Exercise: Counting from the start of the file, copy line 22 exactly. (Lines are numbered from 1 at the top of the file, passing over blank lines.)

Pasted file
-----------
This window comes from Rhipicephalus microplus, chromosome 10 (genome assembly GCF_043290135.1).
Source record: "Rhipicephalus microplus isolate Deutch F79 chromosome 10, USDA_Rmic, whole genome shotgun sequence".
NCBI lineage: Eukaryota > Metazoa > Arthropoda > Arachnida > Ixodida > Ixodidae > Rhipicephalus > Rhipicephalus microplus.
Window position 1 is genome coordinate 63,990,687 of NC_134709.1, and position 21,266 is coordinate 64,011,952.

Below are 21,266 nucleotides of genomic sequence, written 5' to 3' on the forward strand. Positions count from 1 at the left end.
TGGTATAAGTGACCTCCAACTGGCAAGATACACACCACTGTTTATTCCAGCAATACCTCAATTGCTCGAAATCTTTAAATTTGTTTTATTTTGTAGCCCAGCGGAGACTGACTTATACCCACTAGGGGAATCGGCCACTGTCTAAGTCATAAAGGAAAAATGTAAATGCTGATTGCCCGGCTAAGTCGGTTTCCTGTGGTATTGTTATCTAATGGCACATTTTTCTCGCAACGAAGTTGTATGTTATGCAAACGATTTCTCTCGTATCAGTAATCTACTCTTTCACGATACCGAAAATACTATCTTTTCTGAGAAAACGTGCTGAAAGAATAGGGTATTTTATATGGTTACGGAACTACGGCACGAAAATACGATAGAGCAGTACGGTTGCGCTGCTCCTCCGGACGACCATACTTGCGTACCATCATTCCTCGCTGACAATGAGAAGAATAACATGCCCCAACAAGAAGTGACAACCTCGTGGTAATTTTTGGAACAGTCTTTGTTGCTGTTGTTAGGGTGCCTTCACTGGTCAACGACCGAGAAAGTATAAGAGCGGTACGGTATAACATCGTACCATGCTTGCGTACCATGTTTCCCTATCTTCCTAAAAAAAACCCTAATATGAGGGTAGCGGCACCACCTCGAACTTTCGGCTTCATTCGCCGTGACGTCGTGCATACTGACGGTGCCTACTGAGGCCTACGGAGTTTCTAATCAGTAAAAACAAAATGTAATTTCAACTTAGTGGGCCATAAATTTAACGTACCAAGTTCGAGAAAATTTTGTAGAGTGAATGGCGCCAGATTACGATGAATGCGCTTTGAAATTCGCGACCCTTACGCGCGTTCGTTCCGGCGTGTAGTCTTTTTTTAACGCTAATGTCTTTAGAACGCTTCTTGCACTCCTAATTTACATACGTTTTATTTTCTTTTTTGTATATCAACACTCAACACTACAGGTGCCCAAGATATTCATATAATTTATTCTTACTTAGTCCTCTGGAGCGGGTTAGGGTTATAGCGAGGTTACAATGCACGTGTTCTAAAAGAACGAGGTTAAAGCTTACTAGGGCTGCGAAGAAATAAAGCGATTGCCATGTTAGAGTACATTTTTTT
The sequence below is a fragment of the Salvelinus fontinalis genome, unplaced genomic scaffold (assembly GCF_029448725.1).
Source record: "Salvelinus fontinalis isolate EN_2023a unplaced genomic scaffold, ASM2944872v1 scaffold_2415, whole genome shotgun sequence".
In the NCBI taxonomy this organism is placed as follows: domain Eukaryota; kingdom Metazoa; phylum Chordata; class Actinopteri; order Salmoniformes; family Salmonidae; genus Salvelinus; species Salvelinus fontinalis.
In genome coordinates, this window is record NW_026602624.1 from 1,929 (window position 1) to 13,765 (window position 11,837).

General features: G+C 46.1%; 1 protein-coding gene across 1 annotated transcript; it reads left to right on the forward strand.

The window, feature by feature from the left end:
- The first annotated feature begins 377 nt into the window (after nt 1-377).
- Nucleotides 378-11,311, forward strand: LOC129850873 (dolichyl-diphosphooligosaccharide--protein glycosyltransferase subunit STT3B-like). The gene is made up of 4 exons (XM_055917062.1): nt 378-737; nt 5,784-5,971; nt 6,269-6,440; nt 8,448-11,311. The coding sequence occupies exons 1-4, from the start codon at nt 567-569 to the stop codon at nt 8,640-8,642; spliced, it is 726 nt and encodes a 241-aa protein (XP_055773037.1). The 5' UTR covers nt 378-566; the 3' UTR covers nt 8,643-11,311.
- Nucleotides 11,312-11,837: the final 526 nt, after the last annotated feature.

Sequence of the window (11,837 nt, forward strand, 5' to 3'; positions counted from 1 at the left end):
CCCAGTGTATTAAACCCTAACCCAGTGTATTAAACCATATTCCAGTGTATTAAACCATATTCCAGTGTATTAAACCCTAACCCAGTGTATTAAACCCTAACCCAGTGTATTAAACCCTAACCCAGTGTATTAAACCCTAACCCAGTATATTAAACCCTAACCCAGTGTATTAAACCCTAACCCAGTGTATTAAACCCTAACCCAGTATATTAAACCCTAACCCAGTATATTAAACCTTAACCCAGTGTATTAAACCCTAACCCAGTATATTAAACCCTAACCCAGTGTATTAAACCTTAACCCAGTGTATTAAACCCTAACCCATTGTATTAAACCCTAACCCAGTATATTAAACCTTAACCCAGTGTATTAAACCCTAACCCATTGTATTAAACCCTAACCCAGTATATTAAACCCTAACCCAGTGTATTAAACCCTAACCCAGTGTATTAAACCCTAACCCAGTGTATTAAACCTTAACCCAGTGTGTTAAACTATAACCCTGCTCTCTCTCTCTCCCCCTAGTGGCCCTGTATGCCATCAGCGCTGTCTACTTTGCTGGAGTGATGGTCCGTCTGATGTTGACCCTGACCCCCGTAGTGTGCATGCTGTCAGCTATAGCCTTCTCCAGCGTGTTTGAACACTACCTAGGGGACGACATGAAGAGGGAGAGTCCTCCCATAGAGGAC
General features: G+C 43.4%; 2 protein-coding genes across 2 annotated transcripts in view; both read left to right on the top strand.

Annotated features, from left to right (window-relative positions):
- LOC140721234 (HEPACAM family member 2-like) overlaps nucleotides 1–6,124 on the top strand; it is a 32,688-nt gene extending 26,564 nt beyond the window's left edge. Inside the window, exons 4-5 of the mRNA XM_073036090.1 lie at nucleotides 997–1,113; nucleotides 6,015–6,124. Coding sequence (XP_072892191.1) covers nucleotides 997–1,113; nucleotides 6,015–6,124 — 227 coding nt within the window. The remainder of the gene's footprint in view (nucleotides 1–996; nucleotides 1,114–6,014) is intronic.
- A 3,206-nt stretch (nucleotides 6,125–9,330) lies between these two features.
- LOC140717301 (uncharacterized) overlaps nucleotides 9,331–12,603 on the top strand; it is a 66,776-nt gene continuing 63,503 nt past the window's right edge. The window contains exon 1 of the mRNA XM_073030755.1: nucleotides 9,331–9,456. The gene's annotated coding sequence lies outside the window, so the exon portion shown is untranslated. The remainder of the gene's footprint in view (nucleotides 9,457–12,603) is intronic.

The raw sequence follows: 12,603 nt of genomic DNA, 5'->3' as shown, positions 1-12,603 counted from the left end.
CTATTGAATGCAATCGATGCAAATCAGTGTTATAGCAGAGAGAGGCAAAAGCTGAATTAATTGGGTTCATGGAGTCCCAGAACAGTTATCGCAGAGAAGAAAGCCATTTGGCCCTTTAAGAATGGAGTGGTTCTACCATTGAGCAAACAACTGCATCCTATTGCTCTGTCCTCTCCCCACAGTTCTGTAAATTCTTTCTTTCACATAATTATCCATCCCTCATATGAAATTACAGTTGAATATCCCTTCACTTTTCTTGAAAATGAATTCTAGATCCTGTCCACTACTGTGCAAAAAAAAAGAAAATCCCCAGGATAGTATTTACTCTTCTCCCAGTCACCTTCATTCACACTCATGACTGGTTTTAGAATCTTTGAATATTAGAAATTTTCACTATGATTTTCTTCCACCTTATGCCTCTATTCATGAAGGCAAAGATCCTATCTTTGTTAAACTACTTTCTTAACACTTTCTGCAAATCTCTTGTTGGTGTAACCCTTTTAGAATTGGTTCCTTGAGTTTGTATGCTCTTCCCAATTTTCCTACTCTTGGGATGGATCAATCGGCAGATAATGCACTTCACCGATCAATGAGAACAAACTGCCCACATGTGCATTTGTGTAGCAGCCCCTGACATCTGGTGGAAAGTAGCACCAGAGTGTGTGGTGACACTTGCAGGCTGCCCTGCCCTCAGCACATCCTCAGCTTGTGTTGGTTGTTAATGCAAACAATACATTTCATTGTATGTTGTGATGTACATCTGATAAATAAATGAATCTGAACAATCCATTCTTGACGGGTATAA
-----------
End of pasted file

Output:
- LOC140717301 (uncharacterized) overlaps nucleotides 9,331–12,603 on the top strand; it is a 66,776-nt gene continuing 63,503 nt past the window's right edge. The window contains exon 1 of the mRNA XM_073030755.1: nucleotides 9,331–9,456. The gene's annotated coding sequence lies outside the window, so the exon portion shown is untranslated. The remainder of the gene's footprint in view (nucleotides 9,457–12,603) is intronic.